Barley leader praises federal program that guarantees revenue
By JOHN O'CONNELL
The Idaho Barley Commission and Idaho Grain Producers Association support the draft farm bill approved April 26 by the Senate Agriculture Committee, based largely on its strength regarding crop insurance options.
The bill would do away with direct subsidy payments, countercyclical payments and the Average Crop Revenue Election program and use some of the savings to create the Average Risk Coverage program. ARC would provide growers free supplemental insurance for planted acres of wheat, corn, sorghum, barley, oats, long grain rice, medium grain rice, pulse crops, soybeans and other oilseeds and peanuts.
Kelly Olson, administrator with the IBC, said ARC is intended to help growers cover their insurance deductibles when they experience losses. ARC, which has a $50,000 payment cap, allows growers who base their insurance on their own farm revenue history the option of insuring up to 65 percent of their planted acres, and those who base insurance on a county average can cover up to 80 percent of their planted acres.
Olson also likes that the program insures farm revenue rather than simply considering bushels of a commodity, which also protects growers from significant price declines and factors in quality issues to provide a more relevant safety net.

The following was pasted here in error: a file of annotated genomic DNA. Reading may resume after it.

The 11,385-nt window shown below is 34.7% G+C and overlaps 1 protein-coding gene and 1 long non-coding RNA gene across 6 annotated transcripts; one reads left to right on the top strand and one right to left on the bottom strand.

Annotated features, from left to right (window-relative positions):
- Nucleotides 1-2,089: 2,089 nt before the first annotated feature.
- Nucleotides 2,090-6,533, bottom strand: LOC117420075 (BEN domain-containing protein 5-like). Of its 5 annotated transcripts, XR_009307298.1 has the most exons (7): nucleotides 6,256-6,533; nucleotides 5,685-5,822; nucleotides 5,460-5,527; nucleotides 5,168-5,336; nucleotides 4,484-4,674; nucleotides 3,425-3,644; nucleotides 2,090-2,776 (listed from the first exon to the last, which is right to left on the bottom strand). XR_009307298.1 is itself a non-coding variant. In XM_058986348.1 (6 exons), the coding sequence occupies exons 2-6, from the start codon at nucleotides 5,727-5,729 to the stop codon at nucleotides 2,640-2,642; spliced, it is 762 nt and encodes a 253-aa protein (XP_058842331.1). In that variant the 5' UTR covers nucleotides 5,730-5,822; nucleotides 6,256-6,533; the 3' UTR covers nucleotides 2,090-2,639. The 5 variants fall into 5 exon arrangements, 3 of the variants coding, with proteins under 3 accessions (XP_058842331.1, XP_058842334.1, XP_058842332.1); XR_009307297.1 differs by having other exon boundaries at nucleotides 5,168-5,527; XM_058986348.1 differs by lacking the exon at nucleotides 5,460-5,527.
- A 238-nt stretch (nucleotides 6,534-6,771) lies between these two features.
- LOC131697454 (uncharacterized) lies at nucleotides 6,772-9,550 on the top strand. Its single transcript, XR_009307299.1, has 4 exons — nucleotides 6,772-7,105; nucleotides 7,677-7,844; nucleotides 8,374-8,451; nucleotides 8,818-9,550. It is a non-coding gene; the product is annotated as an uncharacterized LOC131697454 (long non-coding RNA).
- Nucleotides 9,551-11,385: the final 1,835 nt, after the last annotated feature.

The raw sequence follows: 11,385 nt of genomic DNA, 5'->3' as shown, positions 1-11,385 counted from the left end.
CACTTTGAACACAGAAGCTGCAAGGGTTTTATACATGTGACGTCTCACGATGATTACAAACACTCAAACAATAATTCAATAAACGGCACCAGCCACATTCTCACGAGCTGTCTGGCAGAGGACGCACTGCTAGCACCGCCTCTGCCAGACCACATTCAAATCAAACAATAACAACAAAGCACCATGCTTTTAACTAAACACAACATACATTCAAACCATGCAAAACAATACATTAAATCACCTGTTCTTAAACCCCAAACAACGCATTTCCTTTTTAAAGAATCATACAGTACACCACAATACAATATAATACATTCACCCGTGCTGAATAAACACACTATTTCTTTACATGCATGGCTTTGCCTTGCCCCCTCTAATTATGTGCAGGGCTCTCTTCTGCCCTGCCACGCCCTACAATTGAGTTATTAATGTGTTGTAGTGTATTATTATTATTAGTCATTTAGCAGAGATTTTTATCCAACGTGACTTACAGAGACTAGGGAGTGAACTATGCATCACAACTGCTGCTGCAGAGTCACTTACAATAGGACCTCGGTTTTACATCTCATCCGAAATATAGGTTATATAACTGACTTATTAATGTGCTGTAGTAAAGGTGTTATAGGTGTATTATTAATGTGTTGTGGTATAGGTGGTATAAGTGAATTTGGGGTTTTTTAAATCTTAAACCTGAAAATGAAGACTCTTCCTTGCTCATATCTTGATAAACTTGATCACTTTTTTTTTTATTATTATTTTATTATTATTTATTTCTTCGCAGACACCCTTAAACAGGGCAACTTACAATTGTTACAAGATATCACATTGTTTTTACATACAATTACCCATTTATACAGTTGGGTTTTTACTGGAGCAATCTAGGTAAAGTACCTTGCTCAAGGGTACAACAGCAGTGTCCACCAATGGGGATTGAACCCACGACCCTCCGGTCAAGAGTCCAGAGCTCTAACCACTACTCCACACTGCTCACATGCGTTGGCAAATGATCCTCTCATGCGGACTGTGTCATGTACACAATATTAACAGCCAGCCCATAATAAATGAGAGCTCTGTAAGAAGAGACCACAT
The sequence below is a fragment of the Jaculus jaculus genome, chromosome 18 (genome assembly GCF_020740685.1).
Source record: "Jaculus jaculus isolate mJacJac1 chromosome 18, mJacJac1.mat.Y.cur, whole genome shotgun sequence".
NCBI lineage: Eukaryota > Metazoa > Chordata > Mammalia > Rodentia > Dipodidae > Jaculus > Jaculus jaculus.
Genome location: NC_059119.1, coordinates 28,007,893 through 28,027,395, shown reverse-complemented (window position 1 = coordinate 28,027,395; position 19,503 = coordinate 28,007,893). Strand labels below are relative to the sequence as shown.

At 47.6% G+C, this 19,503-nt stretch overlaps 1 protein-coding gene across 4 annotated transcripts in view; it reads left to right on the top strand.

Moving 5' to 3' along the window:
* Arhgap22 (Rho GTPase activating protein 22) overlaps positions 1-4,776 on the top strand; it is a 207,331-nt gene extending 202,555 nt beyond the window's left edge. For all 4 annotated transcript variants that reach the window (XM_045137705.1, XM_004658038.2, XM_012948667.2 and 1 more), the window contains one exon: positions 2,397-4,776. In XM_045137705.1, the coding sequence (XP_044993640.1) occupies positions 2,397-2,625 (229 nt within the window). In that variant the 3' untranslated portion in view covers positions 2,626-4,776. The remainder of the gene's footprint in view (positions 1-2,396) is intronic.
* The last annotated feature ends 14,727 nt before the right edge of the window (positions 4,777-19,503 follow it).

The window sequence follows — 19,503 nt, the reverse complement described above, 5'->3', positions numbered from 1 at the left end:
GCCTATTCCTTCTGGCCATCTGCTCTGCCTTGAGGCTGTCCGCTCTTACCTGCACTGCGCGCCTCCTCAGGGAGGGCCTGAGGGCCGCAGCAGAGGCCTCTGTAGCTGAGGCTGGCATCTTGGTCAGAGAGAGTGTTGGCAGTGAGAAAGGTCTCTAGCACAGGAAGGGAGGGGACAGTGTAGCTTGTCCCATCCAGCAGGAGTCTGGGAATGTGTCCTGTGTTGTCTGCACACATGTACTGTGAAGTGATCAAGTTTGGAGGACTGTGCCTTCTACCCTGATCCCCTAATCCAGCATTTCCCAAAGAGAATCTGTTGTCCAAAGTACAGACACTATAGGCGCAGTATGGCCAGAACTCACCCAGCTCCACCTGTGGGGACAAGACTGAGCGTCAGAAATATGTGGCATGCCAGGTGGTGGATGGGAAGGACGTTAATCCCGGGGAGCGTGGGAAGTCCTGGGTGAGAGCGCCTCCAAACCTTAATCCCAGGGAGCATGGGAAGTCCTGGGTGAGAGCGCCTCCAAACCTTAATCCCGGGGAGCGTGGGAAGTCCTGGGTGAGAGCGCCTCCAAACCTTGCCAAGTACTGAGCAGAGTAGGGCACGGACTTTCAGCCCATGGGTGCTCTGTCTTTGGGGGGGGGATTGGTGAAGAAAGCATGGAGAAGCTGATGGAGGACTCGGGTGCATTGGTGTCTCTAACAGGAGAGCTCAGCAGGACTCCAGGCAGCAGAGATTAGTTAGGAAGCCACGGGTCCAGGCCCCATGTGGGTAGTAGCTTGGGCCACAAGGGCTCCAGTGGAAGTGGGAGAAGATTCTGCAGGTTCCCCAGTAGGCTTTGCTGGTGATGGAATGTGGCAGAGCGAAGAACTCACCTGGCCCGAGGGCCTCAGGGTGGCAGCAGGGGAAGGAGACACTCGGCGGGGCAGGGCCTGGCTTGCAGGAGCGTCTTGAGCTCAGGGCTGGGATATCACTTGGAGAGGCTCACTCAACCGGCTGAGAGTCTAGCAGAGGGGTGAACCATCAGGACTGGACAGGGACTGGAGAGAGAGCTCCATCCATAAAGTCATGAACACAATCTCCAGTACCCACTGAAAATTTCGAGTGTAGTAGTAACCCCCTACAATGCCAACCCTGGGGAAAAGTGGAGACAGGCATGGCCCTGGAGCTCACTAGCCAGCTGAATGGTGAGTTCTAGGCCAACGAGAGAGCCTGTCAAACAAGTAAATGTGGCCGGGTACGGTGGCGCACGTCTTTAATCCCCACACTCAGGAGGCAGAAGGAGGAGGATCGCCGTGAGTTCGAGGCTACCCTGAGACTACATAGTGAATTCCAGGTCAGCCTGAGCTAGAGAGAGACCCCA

"Insurance is the bedrock of keeping farmers in the business," Olson said.
She believes the American taxpayer owes farmers an adequate return on investment due to the large capital investments they must make and the fact that it's difficult for them to pass along escalating production costs.
Soda Springs barley grower Scott Brown, president of the National Barley Grower's Association, wrote a column in the IBC newsletter supporting the program. Brown noted ARC also differentiates irrigated from dryland acres and malting barley from feed barley.
"While we had to surrender the direct payment program, we gained what appears to be an effective and simplistic revenue-based program to cover what crop insurance and disaster programs do not," Brown wrote.
Travis Jones, executive director of the IGPA, likes what he's seen so far in the Senate but will reserve judgment until the bill is taken up on the Senate floor within the next couple of weeks. He said the Senate Agriculture Committee's bill, which cuts $24 billion from farm programs over the next decade, strikes a good balance.
"We feel the reforms in there for farm programs are reasonable and still maintain the safety net we asked them to for wheat and barley farmers, and that includes crop insurance," Jones said. "It maintains, and in some cases improves, crop insurance programs to wheat and barley farmers."
The measure must pass the full Senate, and then be reconciled with a bill that has yet to be written or passed in the House of Representatives.